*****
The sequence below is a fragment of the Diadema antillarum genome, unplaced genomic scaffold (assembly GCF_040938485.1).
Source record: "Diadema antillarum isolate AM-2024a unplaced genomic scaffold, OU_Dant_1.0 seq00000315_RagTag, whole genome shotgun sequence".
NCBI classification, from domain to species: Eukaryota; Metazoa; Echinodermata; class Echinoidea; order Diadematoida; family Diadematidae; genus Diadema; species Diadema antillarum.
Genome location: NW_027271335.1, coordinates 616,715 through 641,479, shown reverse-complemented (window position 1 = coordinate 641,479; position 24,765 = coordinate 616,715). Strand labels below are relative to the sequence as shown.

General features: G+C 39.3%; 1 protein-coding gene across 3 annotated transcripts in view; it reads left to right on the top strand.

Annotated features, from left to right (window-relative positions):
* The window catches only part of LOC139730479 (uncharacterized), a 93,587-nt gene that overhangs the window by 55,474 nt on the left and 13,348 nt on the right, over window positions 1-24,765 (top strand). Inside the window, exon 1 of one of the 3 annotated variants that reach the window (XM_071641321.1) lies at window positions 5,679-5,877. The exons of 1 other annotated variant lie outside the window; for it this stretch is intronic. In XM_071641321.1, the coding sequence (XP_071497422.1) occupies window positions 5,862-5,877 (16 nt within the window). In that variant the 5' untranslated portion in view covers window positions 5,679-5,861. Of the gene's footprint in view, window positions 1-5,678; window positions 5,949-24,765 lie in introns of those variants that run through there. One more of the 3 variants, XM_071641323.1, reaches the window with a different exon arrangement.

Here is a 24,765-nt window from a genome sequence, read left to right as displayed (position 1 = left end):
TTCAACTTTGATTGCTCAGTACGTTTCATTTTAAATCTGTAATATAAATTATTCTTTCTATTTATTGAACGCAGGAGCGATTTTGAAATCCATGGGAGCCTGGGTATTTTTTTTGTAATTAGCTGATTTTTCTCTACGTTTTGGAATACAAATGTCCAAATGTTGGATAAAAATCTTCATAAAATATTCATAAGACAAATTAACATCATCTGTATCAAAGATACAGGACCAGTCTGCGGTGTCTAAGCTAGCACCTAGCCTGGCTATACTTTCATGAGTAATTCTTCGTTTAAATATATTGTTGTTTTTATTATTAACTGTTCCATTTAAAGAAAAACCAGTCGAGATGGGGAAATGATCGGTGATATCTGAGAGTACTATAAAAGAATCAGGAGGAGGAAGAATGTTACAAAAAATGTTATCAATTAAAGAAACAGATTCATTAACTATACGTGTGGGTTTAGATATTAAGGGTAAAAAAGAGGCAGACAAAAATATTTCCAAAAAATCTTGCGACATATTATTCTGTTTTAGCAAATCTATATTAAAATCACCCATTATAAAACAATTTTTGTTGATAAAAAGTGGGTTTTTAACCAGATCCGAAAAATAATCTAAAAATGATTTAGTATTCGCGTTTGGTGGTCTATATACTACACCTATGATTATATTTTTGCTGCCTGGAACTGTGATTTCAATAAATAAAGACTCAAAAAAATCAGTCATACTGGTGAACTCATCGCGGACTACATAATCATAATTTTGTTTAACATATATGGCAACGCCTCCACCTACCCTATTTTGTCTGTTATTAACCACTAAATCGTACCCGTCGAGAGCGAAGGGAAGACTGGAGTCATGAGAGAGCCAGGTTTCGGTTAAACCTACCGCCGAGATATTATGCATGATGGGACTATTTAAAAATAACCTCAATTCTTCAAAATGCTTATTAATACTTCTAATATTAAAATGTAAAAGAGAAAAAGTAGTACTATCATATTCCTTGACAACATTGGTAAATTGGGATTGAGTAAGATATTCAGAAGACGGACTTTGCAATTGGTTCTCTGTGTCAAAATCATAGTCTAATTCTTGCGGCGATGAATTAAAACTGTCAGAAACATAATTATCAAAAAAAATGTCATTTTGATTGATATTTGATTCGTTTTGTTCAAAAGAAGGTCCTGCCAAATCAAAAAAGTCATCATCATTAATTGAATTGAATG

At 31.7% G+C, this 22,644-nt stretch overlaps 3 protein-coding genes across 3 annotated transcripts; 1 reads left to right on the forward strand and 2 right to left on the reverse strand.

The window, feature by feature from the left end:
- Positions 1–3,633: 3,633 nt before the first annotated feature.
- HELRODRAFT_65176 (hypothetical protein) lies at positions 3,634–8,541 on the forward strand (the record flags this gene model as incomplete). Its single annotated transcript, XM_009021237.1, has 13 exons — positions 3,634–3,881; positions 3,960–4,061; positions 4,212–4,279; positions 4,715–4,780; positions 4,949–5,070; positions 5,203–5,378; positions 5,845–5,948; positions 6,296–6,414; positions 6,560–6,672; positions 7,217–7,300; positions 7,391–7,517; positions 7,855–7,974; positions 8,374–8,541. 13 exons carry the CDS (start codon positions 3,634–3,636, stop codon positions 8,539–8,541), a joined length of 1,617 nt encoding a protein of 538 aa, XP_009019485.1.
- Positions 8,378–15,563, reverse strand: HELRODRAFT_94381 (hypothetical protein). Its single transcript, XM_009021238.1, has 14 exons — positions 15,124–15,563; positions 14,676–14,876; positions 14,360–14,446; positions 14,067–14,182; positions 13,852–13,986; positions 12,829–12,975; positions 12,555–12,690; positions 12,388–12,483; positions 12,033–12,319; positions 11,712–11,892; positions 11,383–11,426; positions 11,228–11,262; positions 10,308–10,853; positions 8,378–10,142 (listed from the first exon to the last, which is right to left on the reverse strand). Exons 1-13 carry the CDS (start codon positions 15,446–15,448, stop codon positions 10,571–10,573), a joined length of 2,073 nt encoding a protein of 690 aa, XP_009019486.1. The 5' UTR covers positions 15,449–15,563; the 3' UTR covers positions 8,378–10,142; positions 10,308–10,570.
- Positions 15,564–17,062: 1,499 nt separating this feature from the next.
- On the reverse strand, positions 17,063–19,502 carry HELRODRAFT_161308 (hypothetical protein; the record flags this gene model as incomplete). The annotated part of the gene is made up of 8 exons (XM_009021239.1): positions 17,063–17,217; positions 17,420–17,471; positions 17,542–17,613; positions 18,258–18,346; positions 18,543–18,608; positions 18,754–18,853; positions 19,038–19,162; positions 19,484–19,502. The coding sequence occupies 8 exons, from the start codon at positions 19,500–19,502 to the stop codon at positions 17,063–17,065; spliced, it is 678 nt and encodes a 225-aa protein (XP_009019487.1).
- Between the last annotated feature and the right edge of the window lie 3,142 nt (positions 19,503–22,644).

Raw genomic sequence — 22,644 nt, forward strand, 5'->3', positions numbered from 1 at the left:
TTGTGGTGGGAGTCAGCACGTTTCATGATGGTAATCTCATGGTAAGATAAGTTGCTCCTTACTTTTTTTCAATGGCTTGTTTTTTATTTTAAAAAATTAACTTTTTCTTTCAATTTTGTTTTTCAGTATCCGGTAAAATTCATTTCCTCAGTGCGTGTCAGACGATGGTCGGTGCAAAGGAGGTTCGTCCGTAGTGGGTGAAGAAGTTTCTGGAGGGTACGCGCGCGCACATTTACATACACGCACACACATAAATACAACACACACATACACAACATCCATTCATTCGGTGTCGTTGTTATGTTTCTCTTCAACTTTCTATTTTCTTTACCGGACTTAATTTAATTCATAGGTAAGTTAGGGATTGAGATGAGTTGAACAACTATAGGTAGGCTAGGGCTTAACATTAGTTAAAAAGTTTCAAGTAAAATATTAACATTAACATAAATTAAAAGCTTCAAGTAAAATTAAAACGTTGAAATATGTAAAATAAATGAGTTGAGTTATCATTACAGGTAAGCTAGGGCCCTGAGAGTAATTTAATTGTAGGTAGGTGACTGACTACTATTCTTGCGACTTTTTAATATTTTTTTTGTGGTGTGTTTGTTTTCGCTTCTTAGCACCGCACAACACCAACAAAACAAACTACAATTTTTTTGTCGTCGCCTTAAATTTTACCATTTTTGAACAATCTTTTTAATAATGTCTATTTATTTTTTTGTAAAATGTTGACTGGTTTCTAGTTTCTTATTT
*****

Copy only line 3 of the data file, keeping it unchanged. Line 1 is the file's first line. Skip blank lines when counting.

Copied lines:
NCBI classification, from domain to species: Eukaryota; Metazoa; Echinodermata; class Echinoidea; order Diadematoida; family Diadematidae; genus Diadema; species Diadema antillarum.